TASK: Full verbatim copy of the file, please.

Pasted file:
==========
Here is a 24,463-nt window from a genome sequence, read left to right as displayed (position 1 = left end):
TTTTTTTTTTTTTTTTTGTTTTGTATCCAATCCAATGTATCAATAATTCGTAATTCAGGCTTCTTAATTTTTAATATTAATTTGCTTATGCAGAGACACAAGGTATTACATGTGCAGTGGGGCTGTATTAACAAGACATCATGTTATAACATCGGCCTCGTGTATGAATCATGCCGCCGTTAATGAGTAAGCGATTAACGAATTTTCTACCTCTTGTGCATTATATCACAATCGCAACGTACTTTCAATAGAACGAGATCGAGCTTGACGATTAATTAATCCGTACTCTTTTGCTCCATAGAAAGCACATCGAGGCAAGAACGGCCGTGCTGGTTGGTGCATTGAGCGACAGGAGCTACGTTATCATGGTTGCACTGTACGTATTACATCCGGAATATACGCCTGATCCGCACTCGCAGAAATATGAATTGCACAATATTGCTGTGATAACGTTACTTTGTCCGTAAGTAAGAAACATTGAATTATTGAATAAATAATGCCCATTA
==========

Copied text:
Here is a 24,463-nt window from a genome sequence, read left to right as displayed (position 1 = left end):
TTTTTTTTTTTTTTTTTGTTTTGTATCCAATCCAATGTATCAATAATTCGTAATTCAGGCTTCTTAATTTTTAATATTAATTTGCTTATGCAGAGACACAAGGTATTACATGTGCAGTGGGGCTGTATTAACAAGACATCATGTTATAACATCGGCCTCGTGTATGAATCATGCCGCCGTTAATGAGTAAGCGATTAACGAATTTTCTACCTCTTGTGCATTATATCACAATCGCAACGTACTTTCAATAGAACGAGATCGAGCTTGACGATTAATTAATCCGTACTCTTTTGCTCCATAGAAAGCACATCGAGGCAAGAACGGCCGTGCTGGTTGGTGCATTGAGCGACAGGAGCTACGTTATCATGGTTGCACTGTACGTATTACATCCGGAATATACGCCTGATCCGCACTCGCAGAAATATGAATTGCACAATATTGCTGTGATAACGTTACTTTGTCCGTAAGTAAGAAACATTGAATTATTGAATAAATAATGCCCATTA